I write for both adults and children and try to create strong stories with plenty of drama featuring characters grappling with life-changing challenges and difficult moral choices. These are usually labeled psychological thrillers or suspense mysteries. But…
… underneath the labels and descriptions I’m really writing to please myself. Sometimes I’m writing for myself as an adult woman, fascinated (as in Close My Eyes) by an apparently stable marriage where the wife one day discovers her husband colluded with a doctor to fake the death of her stillborn baby eight years before. And sometimes for a younger version of myself, appalled when (as in SweetFreak) a teenager is accused of sending her best friend an online death threat.
Real life rarely makes it directly into my stories, though I use a lot of locations I’m familiar with to make it easier to plan and visualize my characters in those settings. For instance, a family trip to Rufus Stone in the New Forest, where King William II was supposedly shot with an arrow in 1100AD led to the setting for a showdown with bad guy Foster in Medusa Project series book two, The Hostage. And for the Scottish settings in my teen mystery All My Secrets I drew on an old memory of the Isle of Skye as inspiration for the island of Lightsea and based a scene at the start of the book in Rose Street in Edinburgh, which I know through regular visits to the Edinburgh Book Festival.
When it comes to people, I’ve only once deliberately tried to base a fictional character on a real person: that was Lorcan in Close My Eyes. It was a bit of an experiment and I learned a lot from the attempt. Mainly that the twists and turns of a story influence the behavior of a character as much as the other way around… we’re all a product of the events that form us, after all. The more Lorcan worked his way into the story, the less like the person he was based on he became. Ironically, when I wasn’t consciously trying to depict my own family it kind of happened anyway! In Six Steps to a Girl, sixteen-year-old Luke, his older sister Chloe and their long-suffering mum have a similar family dynamic to mine as a teenager. Indeed, like Luke, my younger brother fell for a girl in my class at school and tried to get her to go out with him…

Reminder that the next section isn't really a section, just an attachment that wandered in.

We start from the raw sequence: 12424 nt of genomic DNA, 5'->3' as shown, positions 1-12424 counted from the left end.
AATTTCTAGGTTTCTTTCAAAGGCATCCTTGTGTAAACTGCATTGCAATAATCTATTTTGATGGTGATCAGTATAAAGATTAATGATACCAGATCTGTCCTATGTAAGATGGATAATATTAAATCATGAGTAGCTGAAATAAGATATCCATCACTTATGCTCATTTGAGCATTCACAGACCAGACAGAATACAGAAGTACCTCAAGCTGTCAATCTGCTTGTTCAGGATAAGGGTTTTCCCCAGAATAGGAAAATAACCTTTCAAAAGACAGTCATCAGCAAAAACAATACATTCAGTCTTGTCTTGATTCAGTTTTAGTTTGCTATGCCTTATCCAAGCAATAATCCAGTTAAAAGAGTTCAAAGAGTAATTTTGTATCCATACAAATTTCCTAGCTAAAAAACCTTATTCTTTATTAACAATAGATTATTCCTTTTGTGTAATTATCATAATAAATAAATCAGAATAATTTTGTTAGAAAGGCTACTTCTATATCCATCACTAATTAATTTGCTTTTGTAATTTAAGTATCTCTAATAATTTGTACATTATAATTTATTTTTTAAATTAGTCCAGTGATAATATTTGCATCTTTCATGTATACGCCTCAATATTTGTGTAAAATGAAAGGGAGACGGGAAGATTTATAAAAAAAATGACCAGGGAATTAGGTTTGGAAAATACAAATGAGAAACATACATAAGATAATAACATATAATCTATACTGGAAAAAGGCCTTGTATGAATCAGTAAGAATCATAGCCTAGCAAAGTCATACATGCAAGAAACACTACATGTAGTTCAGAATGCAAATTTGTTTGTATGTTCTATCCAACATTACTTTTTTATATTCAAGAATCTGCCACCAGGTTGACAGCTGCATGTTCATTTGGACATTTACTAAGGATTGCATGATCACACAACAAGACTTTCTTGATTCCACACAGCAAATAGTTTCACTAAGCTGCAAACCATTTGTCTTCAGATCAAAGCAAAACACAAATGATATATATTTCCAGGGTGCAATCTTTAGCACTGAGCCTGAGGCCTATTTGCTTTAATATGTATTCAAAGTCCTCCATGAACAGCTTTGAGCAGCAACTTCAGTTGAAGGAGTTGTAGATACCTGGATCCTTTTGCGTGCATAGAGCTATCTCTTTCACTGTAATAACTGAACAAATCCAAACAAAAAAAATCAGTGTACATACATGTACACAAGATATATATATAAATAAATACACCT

Sometimes people provide material for characters in other, broader ways… footage of Hitler working a line of supporters and giving each one a long, meaningful look in the eye helped me create the evil (but charismatic) leader of the English Freedom Army in my teen thriller Split Second.
I have a longheld desire to declutter my life. I’m a sucker for books and programmes about how to clear out your house and for a long time my favourite book was Ladder of Years by Anne Tyler, about a woman who walks away from all the encumbrances of her life and begins again with nothing.
While I can’t imagine doing anything so drastic, I do have regular decluttering sessions and last year I managed to go round the world with hand luggage only. My top tip? Only take three pairs of shoes: something to walk in, flipflops for the beach and one pair of smartish ballet flats for going out in the evening.
If I wasn’t a writer I would love to have been a pianist. Unfortunately I’m hampered by a lack of skill, an absence of aptitude and pretty much zilch intention of practicing…
I still enjoy music though. Sometimes when I’ve been writing for hours and need to take a break, I play a power ballad (not a type of song I normally like at all) and sing along at top volume!
When I was a child my favourite television programme was the original series of Star Trek and my favourite book Little Women. My son, Joseph James, was named after characters from both!
Sophie McKenzie was born and brought up in London, where she still lives. She has worked as a journalist and a creative writing teacher, and now writes full time. Her debut was the multi-award winning Girl, Missing (2006), and she is also the author of Blood Ties and sequel, Blood Ransom, The Medusa Project series, and the Luke and Eve trilogy. She has tallied up numerous award wins and has twice been longlisted for the Carnegie Medal. Sophie's psychological thrillers for adults include Richard and Judy pick Close My Eyes, and her latest, The Black Sheep. Her new book for teenagers, SweetFreak, is about cyber bullying.